This condenser microphone can handle acoustic instruments and voice (which is all tis designed for being a podcast product). The on board A/D conversion sounds okay, the microphone sounds basically like a poor man's at4040, its super easy and convenient... it would be my favorite in-a-hurry or on-the-go piece of kit if only the good folks at AT had included a 10dB pad before the A/D conversion. Its way too easy to overload this little wimp.
When I received my ATR2500-USB microphone, I was surprised at how much better it was than most of the reviews on Amazon said it was. The sound quality is nice and professional, it's not a AT2020 (common XLR mic for VOD) but it's comparable, especially since it is more affordable in comparison. I'd rate it 4-5 stars, depending on your needs.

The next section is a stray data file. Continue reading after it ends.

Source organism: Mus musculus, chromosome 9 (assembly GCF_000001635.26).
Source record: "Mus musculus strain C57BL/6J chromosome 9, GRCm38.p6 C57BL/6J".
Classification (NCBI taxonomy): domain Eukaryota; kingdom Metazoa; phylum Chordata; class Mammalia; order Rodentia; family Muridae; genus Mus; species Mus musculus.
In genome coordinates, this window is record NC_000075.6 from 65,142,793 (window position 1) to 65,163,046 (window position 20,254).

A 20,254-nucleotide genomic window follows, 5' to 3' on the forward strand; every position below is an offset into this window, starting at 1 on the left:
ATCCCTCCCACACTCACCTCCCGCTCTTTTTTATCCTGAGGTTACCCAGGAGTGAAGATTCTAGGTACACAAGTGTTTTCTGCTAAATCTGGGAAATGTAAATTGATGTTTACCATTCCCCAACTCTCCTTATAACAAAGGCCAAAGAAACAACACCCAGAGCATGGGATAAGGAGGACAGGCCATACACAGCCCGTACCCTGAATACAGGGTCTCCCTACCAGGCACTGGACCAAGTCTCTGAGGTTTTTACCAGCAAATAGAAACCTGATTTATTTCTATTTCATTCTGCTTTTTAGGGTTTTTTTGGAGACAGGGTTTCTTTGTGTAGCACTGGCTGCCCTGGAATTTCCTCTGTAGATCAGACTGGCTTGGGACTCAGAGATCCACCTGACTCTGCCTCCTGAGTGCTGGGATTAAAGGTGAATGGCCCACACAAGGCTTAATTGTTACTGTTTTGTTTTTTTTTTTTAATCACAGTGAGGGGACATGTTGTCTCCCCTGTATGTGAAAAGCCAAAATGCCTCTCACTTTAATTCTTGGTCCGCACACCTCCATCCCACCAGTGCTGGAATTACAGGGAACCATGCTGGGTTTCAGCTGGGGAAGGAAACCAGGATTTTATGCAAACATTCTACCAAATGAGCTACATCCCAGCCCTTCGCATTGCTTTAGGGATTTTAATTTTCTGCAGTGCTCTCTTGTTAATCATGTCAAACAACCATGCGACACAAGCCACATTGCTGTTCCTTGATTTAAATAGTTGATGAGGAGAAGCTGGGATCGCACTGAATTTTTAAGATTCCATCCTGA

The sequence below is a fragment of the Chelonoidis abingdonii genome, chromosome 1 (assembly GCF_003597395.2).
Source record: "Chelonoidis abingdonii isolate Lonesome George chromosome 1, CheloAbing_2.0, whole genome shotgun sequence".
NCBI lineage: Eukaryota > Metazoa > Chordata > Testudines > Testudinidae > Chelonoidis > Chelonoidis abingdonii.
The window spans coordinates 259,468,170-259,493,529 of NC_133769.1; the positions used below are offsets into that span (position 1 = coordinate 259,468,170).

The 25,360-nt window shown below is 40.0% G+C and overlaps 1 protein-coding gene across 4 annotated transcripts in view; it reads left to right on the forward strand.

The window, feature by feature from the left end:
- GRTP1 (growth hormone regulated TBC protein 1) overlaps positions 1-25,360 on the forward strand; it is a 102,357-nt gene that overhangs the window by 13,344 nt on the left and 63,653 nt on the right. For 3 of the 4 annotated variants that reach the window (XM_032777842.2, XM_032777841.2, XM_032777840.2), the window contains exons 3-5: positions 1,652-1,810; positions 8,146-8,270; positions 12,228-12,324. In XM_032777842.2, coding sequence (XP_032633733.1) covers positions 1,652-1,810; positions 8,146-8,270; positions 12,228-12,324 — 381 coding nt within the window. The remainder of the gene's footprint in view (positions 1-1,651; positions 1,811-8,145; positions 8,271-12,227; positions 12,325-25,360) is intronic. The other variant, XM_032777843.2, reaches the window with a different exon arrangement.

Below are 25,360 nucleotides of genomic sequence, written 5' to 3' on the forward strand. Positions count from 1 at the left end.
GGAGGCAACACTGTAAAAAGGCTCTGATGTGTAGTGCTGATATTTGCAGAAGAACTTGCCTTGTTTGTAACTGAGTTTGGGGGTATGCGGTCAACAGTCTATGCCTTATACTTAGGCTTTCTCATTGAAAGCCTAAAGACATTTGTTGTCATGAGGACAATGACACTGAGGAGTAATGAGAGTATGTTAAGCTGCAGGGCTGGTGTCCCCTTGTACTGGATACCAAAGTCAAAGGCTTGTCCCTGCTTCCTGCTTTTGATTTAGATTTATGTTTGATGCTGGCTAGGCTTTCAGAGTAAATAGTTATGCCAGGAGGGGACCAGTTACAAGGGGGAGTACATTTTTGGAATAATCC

I bought this mic 3 years ago for $60 and the thing is still trucking with regular use. Dropped it a dozen times or so, it has dents on the grill. So it's hardy, but sometimes the ports on it can get temperamental. This mic really picks up low-end which can either make or break recordings. It will pick up the smallest dynamic differences but cannot handle loudness without clipping. Good enough for skype/video games/podcasting (if you're not screaming), eh for recording. I use it to quickly plug in and record/sketch out my crappy demos and ideas. I don't like using it for the final takes because of its 1.) thick low-end 2.) the quality is really only ok because of the price 3.) the inability to handle loudness.